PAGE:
"Jag hinner inte i dag."

Translation:I do not have enough time today.

November 23, 2014

This discussion is locked.


They have a verb for "have (enough) time"! That's cool!!


Have you heard of "orka"? That's another cool verb which means "have the energy (to)".


In Finnish we have two words for 'orka' (?) = 'jaksaa' and 'viitsiä'. "En jaksa" = I don't have the energy to (do something). "En viitsi" = I can't be bothered to (do something).


Same in Estonian - "Ei jaksa", "Ei viitsi".


I'm so glad Swedish also has words for "having enough time" and "having energy to do something", just like Finnish! I can't believe English doesn't have those. I wonder if Swedish has an equivalent for the Finnish word "tarjeta"?

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I know zero Finnish so I had to look that up. What a great word! If anyone else wonders, Wiktionary (hopefully accurately?) defines it as:

(intransitive) To (be able to) withstand the cold, be warm enough (in order not to shiver with cold)


Is 'idas' the same as 'orka' or is there a difference?


Orka is sometimes related to physical energy while idas is more like bother:
Jag ids inte! - I don't bother!


Ok, tack! Vilka fina, exakta ord vi har :)


Even in Kiswahili one would have to "Sina mda wa kutosha leo." "Mda wa kutosha" being literally "have enough time".


that is why they do save energy!!


the same thought here!!


"I can't make it today" is as well valid.


That is a good and idiomatic answer, which is also accepted.


"I won't make it today" was declined.


Very strange, the machine tells me that is an accepted answer too.

(You should keep in mind that this translation is a little less good since you don't really need to change the tense here – sure, we use present-for-future more often in Swedish than you do in English, but you don't necessarily have to interpret this sentence in a futural way, and if you do, we could have said Jag kommer inte att hinna i dag in Swedish, so it's not a great translation – but it is accepted. Either there was some glitch or you had some other typo without noticing.)


Should "I will not have have enough time today" be accepted?

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Fair enough, it's been added. (but without the double "have")


"I won't make it in time today." was accepted


"I do not make it today" was declined, too. To me it sounds okay but I'm not a native English speaker, so is it just uncommon to use "do" instead of "can" here or should it be accepted?


"I didn't make it" sounds fine in English, but I can't think of any situation where "I don't make it" would be idiomatic with this meaning.

I could imagine a conversation like, "Do you make rye bread?" "I don't make it today, but I'm planning to offer it next month." But that's a different meaning.


I see, thanks for the answer!


Interesting that english doesn't really have a direct verb translation for 'hinner'. In Russian we have успеть which seems to be the same thing.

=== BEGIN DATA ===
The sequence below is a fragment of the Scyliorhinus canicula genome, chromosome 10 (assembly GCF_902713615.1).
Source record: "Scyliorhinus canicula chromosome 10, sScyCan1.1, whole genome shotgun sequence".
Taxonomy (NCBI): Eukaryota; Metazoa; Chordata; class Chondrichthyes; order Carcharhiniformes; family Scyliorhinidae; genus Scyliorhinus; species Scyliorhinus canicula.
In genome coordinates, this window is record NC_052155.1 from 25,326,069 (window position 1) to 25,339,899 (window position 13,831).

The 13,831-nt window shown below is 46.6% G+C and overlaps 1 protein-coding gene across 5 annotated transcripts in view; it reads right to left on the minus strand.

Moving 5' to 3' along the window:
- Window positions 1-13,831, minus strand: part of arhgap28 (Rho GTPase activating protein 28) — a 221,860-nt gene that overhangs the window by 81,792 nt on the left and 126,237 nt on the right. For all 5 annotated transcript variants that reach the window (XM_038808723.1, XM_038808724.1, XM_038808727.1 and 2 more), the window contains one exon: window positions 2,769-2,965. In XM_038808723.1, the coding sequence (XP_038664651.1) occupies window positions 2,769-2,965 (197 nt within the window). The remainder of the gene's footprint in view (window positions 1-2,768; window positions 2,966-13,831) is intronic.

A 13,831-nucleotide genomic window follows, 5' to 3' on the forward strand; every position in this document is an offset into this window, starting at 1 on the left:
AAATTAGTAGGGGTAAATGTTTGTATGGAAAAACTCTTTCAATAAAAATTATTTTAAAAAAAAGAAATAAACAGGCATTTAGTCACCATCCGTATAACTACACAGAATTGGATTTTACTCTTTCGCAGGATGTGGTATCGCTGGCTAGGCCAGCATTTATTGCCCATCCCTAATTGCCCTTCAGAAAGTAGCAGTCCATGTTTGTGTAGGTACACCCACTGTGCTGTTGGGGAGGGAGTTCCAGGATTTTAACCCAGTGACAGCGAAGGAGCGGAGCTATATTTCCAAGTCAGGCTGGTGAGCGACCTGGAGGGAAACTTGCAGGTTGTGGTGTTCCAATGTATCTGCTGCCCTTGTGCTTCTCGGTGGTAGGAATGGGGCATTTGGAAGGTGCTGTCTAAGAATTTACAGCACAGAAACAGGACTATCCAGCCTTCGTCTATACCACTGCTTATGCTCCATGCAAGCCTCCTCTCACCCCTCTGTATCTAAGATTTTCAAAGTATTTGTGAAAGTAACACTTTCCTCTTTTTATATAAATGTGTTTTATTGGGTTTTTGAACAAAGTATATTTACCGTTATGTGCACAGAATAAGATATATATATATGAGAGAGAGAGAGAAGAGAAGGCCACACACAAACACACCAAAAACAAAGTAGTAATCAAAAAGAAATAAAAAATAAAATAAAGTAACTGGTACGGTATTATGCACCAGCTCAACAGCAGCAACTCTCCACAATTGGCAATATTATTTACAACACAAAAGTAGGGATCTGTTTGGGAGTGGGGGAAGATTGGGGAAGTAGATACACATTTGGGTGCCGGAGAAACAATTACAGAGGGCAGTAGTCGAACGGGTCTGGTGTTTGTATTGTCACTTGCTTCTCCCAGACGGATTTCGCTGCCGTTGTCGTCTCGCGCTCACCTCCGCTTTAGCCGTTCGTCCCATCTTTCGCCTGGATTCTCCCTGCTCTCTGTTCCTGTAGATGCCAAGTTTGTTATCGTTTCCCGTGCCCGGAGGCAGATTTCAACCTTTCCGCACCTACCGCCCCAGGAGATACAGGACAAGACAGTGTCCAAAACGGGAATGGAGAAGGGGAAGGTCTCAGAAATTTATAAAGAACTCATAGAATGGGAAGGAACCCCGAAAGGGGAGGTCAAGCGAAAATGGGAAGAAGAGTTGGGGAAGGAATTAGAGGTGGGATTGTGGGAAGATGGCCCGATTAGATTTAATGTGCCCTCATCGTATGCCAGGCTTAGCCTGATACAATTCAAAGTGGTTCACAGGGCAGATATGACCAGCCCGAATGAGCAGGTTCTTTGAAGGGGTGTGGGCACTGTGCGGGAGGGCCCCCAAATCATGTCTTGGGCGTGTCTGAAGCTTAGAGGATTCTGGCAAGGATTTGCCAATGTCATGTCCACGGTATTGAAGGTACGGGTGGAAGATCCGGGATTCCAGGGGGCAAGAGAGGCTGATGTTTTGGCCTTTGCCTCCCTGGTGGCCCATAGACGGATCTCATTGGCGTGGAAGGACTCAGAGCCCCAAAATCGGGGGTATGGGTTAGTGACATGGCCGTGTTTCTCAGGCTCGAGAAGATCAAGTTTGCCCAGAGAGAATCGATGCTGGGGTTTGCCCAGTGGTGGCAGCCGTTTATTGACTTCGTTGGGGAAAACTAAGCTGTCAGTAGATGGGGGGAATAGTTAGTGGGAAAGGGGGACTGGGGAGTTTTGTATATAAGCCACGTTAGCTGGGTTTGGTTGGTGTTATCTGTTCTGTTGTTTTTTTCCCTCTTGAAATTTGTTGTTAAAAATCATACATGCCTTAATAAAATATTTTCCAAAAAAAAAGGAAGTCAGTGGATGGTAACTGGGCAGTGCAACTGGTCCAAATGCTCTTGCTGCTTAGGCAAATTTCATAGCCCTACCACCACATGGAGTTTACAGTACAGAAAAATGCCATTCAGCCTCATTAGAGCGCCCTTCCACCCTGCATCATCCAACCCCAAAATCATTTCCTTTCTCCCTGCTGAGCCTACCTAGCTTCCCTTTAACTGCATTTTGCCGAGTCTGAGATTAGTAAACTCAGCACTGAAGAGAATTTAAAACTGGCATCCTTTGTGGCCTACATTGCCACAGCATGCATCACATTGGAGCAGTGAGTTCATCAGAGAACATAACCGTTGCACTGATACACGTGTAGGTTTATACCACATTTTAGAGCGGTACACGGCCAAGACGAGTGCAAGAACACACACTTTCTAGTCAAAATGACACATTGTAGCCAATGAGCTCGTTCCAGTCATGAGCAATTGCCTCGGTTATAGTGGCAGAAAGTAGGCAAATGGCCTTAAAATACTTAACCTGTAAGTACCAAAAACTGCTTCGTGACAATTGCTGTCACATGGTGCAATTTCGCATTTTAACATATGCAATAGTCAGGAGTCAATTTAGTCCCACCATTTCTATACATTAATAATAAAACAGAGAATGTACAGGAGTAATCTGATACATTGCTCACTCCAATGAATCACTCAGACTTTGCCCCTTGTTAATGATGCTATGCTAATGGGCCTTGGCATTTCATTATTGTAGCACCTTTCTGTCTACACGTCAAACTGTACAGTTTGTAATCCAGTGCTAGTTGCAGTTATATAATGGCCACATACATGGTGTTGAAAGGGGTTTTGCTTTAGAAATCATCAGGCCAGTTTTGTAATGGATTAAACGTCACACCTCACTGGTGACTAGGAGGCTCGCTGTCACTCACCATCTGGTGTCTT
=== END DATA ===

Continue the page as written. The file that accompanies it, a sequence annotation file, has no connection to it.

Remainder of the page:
Yes, hinner is like успеть. Swedish and Russian have a few things in common that English does not share :)


hinna = успеть = ehtiä


I thought Anrui was the A who spoke Russian :). Now I realize that you both do! Maybe you could help with creating the Russian course :)?

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I don't think I can help you with Russian (yet), but if you ever need any help with Chinese I'm here for you!


Oh I see, there is something with your usernames that makes me mix you up. From now on you can be the Russian A and the Chinese A which is good :)! And I have two new duolingo courses to look forward to.


Du får hjälpa oss att lobba för att vi ska få göra kurser för svensktalande i framtiden…

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Anrui (安瑞) is actually my Chinese name (the name that I was given when I lived in China)


I’m impressed. I have enough trouble with Swedish


I think this expression exist in lot of languages. E.g. jag hinner inte = nem győzöm (Hungarian), nestíhám (Czech), nestíham (Slovak), whereof hinna = győzni (HU), stihnout (CZ) and stihnúť (SK). And I think there is an equivalent in German as well. It is interesting that google give fort these verb the translation 'catch' or 'win' (HU) what could have sense even in this context.


Hmm, as a German native speaker, i can't think of a short word for that. "Etwas nicht schaffen" would be the closest translation, but that needs an object (you could say "Ich schaffe es nicht", but that would imply that the person you are talking to knows what you mean by "es", engl. "it").


In german it is slang mach hinne.


Croatian - stići "Ne stignem danas." - I don't have enough time today. "Neću stići danas." - I won't have enough time today. Verb "uspjeti" can also be used here, but it usually means "succeed", so the meaning would be "I won't succeed [in doing this] today."


In Greek προλαβαίνω. Have enough time for.


O, pozdrav! Iako kasnim dvije godine i ovo uopće nije nimalo relevantno¯_(ツ)_/¯: this "stići - hinna" equivalence just occured to me and I am most pleasantly surprised it was already mentioned here! One just doesn't get to see Croatian a lot in the vast space of the Internet:)


Jaha :) (švedski za aha) Also realized "stići", apart from "have enough time/make it", in Croatian also means "catch up to someone/something", like "Stigao me" - "[he] caught up to me" and "prestigao me" - "[he] outpaced/overtook/passed me". I also think "stići" can mean "arrive".


In Polish it is "zdążyć".


Was this word made because of a lack of time for saying it as multiple words? :P


Idag is valid Swedish - perhaps it's regionalised (I lived in Gothenburg) but I don't know why it's consistently being split into i dag by duolingo


Both idag and i dag are accepted, but i dag is recommended and that's the one we'll teach here on duo.


I put this out to my Swedish friends and they agreed that i dag is technically more correct, so I defer to duolingo's position :)


I always write "idag", "igår", "imorgon", "ikväll" och "inatt", but I guess it makes more sense to split them into two words for consistency with e.g. "i övermorgon", "i förrgår" och "i eftermiddag".